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Sunday, April 19, 2009

First Man Into Space

This British film was staged as a tale of the nascent American space program. The plot draws from the same well as Quatermass. It also continues the blurred connection between sci-fi and horror genres. The story was written by Wyott Ordung, creator of the iconic Robot Monster ('53). Ordung's script wasn't selling very well, but finally got picked up by Richard Gordon in the UK. All this necessitated some work to make the film appear American. The title was changed from "Satellite of Blood" so as to sound more sci-fi than horror. In reality, First Man Into Space (FMIS) is both. The first half is rocket planes and technology. The second half is hunt-the-monster.

Quick Plot Synopsis
Rocket plane test pilot Dan deviates from his programmed flight path, eventually causing the crash of his thinly disguised X-1. Dan's brother, Charles, is the mission commander. Charles finds Dan in the arms of his girlfriend Tia, and upbraids him for his disregard for protocol, etc. Sibling conflict aplenty. Despite all this, Dan is allowed to fly the next rocket plane (thinly disguised X-2). On this mission, glory seeking Dan ignores orders to power down and return. Instead, the throttles up and flies beyond the atmosphere. He accomplished his goal, to be the first man into space. As his plane tumbles out of control, Dan separates the nose section for re-entry. He encounters a sparkly cloud which blows off his canopy. When the nose section is found on a Mexican farm, there's no sign of Dan. An odd coating covers the plane's nose. Cattle are found killed nearby. Later, a man is killed and his truck stolen. A nurse is killed and a blood bank ravaged. The monster turns out to be Dan, trapped within a thick rubbery coating. The coating was what space life uses to protect itself from the cosmic rays. The cloud coated Dan. Charles and Dr. von Essen coax monster Dan to the base. They steer him into a pressure chamber. Under lower pressure and colder temperatures, Dan is able to speak, and tells his story. The odd coating is the key to surviving hostile space environments. Dan expires. A moral is uttered about men having to give their lives to learn the secrets of progress. The End.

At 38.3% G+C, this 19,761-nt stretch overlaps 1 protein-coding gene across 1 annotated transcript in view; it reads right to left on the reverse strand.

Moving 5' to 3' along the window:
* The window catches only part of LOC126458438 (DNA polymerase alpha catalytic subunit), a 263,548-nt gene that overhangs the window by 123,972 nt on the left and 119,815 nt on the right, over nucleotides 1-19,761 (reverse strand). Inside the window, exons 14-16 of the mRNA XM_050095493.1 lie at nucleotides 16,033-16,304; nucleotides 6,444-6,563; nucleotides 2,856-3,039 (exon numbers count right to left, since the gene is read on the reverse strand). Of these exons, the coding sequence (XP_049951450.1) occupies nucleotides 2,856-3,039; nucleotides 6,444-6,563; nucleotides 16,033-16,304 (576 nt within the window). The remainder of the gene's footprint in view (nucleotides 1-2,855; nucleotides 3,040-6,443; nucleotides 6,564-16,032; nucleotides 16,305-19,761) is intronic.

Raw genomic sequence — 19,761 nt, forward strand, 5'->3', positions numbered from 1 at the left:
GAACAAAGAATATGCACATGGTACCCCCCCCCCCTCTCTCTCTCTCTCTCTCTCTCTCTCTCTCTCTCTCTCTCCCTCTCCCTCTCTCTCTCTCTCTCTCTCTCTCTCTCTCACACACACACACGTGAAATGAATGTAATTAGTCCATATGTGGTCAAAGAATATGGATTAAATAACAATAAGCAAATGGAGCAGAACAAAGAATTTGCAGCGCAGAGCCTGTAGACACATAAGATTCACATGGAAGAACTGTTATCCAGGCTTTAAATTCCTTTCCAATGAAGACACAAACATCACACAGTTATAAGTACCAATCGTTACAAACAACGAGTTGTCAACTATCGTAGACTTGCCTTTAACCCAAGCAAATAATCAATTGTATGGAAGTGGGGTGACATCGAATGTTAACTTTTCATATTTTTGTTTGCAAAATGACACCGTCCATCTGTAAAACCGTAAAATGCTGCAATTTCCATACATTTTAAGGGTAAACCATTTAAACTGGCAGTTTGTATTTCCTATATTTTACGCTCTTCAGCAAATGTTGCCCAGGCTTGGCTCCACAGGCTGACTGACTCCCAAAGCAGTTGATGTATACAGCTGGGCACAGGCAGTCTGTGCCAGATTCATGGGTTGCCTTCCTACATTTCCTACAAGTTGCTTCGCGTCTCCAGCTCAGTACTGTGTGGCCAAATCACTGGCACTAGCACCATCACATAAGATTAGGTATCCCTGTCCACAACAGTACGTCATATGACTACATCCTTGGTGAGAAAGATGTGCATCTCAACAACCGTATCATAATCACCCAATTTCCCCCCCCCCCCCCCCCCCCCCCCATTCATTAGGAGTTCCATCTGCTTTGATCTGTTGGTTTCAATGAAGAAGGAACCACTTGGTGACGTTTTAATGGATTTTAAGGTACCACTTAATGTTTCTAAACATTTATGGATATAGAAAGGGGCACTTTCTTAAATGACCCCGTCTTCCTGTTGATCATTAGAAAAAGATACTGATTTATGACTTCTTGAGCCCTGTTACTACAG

Why is this movie fun?
The stock footage from the X-1 and X-2 programs have some historical interest. The rehash of the Quatermas Xperiment's man-monster hybrid has some interest too. Of some detached interest is seeing the juxtaposition of "hard" science fiction in the Conquest of Space vein, and the dark murdering monster segments.

Cold War Angle
There is little Cold War in FMIS. Instead, this is a cautionary tale about the dangers awaiting mankind in space travel.

Dangerous Place -- FMiS is another iteration of the trope that outer space is a dangerous place. Some movies, such as Riders to the Stars ('54) dramatized the danger semi-realistically. More typically, that message is handled by analogy, since the danger was largely unknown in the late 50s. Dan goes into space and is "lost". His being turned into a murderous mud monster was at least a way to visualize how a life might be lost in space exploration.

TechnoGothic -- A literary technique of the classic gothic horror novel, was that the monster or ghost turned out to not be supernatural. The Hound of the Baskervilles is a big name example of this. The blood-thirsty killer monster in FMiS follows this formula. The monster is Dan, suffering from his space coating.

Space Secrets -- FMiS repeats the notion at the heart of Riders to the Stars, that the secret of success in space travel lies in space itself. In Riders the scientists discover that meteorites have a special protective coating. In FMiS, Dan, through his foolish bravado, inadvertently discovers a miracle space coating too.

Deadly Pride -- The Dan character is written to have a rebellious and reckless personality. Such traits were actually weeded out of real astronauts. They were brave, and had the "right stuff" but not reckless glory seekers. After his first disastrous insubordination, Dan would not have been given a second plane. But, the culture still liked the persona of the lone wolf risk-taker test pilot -- even though the high-tech world of space travel had no room for him.

Smudge Disguise -- One amusing little moment comes when the "Y-13" is being pulled out of its hangar for Dan's second flight. Just as the "Y-12" was clearly Bell's X-1, the "Y-13" is unmistakably the Bell X-2. When they used the stock footage of the X-2 being pulled from a hangar, the editors had to add a moving gray smudge to the film to cover up the lettering under the canopy which said "Bell Aircraft X-2". The moving smudge is amusing.

Bottom line? FMiS is another sci-fi / horror hybrid. It offers a rehash of some prior themes and messages.

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